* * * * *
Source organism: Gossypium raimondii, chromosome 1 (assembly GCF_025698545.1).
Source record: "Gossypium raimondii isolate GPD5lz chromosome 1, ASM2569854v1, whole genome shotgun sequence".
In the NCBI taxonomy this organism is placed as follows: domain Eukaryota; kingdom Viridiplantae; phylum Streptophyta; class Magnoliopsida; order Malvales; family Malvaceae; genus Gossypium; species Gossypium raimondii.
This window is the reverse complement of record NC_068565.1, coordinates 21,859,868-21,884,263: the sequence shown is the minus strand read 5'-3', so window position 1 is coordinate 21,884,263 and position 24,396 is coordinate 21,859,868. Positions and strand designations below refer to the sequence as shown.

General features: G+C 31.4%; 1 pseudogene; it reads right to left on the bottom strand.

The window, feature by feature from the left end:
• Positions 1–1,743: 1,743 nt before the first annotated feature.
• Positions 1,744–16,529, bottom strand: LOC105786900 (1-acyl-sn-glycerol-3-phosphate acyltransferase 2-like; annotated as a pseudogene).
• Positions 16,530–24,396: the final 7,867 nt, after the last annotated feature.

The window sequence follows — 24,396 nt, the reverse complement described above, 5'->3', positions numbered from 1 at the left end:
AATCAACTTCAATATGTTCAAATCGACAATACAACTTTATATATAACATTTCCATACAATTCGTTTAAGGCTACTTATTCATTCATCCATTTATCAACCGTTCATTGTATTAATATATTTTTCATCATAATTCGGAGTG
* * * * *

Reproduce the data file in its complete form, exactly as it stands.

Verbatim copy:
Source organism: Gossypium raimondii, chromosome 1 (assembly GCF_025698545.1).
Source record: "Gossypium raimondii isolate GPD5lz chromosome 1, ASM2569854v1, whole genome shotgun sequence".
In the NCBI taxonomy this organism is placed as follows: domain Eukaryota; kingdom Viridiplantae; phylum Streptophyta; class Magnoliopsida; order Malvales; family Malvaceae; genus Gossypium; species Gossypium raimondii.
This window is the reverse complement of record NC_068565.1, coordinates 21,859,868-21,884,263: the sequence shown is the minus strand read 5'-3', so window position 1 is coordinate 21,884,263 and position 24,396 is coordinate 21,859,868. Positions and strand designations below refer to the sequence as shown.

General features: G+C 31.4%; 1 pseudogene; it reads right to left on the bottom strand.

The window, feature by feature from the left end:
• Positions 1–1,743: 1,743 nt before the first annotated feature.
• Positions 1,744–16,529, bottom strand: LOC105786900 (1-acyl-sn-glycerol-3-phosphate acyltransferase 2-like; annotated as a pseudogene).
• Positions 16,530–24,396: the final 7,867 nt, after the last annotated feature.

The window sequence follows — 24,396 nt, the reverse complement described above, 5'->3', positions numbered from 1 at the left end:
AATCAACTTCAATATGTTCAAATCGACAATACAACTTTATATATAACATTTCCATACAATTCGTTTAAGGCTACTTATTCATTCATCCATTTATCAACCGTTCATTGTATTAATATATTTTTCATCATAATTCGGAGTG